innovationI was fortunate enough to attend the Legal Futures Innovation Conference in London at the end of last year. This is one event that always manages to draw some of the leading lights in the legal sector to talk and share their experiences, news and views on what the future may hold for the profession, and delivery of legal services.

One such talk was by Tony Kay of Lexis Nexis and he conveyed some useful key principles that they live by, when looking at innovation within their business and product offering. In current times, many of us may find that as well as having to make immediate, short term strategic decisions for our businesses, we have more time to focus on what the future may hold, beyond Covid-19.

The great thing is that you can “borrow“ the same principles, and apply them to your own strategic planning of new services, new departments, new offices, new technology, ways of working etc etc.

1. Desirability – does someone want it, and are they willing to pay for it?

2. Feasibility – are you able to do it… cost effectively?

3. Viability –does it make business sense… (specifically) to your business?

One thing that I would add is that this shouldn’t only relate to client facing innovation. It is always worth looking at internal innovation or initiatives on a constant, or at least regular, basis. Sure, there is value in offering new things to your clients to compete against other firms for new business, but you can also use innovative ways of working to become more efficient and profitable at doing the work you already have.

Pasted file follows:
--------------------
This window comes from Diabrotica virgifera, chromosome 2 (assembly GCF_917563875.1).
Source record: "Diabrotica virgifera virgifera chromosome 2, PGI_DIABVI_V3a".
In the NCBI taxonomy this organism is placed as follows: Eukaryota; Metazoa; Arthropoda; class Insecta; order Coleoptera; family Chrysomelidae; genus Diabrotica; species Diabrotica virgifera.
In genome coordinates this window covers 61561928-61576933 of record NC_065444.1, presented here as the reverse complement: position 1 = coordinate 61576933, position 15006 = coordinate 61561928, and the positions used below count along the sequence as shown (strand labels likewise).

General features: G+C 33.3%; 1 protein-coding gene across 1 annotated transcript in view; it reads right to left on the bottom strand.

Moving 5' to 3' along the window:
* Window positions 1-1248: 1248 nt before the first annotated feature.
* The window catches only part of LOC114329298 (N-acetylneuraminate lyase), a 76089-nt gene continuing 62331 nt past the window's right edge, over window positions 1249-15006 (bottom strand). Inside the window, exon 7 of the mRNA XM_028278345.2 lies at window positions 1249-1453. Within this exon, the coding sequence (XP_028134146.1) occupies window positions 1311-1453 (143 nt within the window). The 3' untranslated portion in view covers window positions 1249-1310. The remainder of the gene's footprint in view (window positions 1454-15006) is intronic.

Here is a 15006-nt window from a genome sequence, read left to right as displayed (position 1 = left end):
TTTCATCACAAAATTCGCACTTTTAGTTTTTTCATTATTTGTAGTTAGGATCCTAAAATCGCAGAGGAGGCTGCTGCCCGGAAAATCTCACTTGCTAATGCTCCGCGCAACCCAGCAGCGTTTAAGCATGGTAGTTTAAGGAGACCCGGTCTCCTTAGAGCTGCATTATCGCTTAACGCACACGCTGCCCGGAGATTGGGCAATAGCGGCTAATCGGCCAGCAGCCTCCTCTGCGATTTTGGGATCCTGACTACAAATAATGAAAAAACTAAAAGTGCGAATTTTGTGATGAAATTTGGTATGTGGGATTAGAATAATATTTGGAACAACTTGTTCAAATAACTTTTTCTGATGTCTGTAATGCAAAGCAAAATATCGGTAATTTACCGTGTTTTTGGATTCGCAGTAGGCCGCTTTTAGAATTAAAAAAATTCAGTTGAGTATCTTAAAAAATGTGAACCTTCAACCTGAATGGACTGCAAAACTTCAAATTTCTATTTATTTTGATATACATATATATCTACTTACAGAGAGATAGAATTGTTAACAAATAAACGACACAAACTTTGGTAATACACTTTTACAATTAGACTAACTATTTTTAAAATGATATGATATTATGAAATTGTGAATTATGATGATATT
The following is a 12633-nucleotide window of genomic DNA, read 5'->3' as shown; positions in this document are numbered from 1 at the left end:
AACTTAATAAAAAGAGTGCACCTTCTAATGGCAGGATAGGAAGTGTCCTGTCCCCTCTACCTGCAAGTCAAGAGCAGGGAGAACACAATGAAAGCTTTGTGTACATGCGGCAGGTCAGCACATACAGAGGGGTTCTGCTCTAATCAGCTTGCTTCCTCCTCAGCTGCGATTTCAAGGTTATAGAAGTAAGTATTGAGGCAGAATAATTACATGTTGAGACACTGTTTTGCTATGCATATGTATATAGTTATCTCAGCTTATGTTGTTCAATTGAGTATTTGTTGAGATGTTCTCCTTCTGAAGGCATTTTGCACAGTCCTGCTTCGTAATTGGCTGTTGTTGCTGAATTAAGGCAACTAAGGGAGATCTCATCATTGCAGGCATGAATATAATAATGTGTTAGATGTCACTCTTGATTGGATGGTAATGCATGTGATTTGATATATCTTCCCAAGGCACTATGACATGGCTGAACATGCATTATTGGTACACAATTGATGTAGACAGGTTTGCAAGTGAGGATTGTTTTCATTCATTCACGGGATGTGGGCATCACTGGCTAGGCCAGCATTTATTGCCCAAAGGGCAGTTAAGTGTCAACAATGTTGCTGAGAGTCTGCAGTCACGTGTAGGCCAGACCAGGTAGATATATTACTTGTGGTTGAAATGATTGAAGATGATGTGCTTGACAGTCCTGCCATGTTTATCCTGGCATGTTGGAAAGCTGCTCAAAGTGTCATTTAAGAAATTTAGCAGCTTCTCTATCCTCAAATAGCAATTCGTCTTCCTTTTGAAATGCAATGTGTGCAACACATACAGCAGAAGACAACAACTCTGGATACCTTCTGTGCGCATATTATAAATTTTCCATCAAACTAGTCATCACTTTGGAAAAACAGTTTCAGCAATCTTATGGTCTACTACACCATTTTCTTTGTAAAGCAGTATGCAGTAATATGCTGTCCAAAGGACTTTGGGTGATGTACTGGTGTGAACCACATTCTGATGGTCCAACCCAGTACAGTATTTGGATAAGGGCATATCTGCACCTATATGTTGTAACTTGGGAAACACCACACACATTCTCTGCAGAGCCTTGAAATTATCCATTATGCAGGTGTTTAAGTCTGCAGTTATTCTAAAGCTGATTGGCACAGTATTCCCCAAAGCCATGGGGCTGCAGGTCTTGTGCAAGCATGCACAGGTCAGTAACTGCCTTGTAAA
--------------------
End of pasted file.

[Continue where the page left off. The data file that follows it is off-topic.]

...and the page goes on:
A very basic example – using double computer screens for staff who regularly have to take information/data from one location e.g. an email, and enter it into another, e.g. your practice management system, or online banking platform. The time saving, and increased accuracy of data entry, multiplied by the amount of times the activity is done on a daily/weekly/monthly/yearly basis, is significant. The cost is as little as about £80 for an extra screen!

Using Tony’s criteria above, and considering it as an opportunity to innovate, it certainly meets the three tests. It is:

  1. Desirable – people (staff) want it because it will make their life easier.
  2. Feasible – easy to introduce, and costs are minimal.

3. Viable – it makes perfect business sense – for a minimal investment, it creates time and accuracy benefits, thereby making work more profitable.

So, think about innovation in a holistic way. You don’t need to be offering a new flashy/’techy’ product that no other law firm is offering, innovation is also about improving things like the way work is communicated, or the way it is done, so there are many small, easy steps you could take on a regular basis that satisfy the principles of desirability, feasibility and viability, and take your business forward.

Gregor Angus, Senior Business Development Manager. 

The Cashroom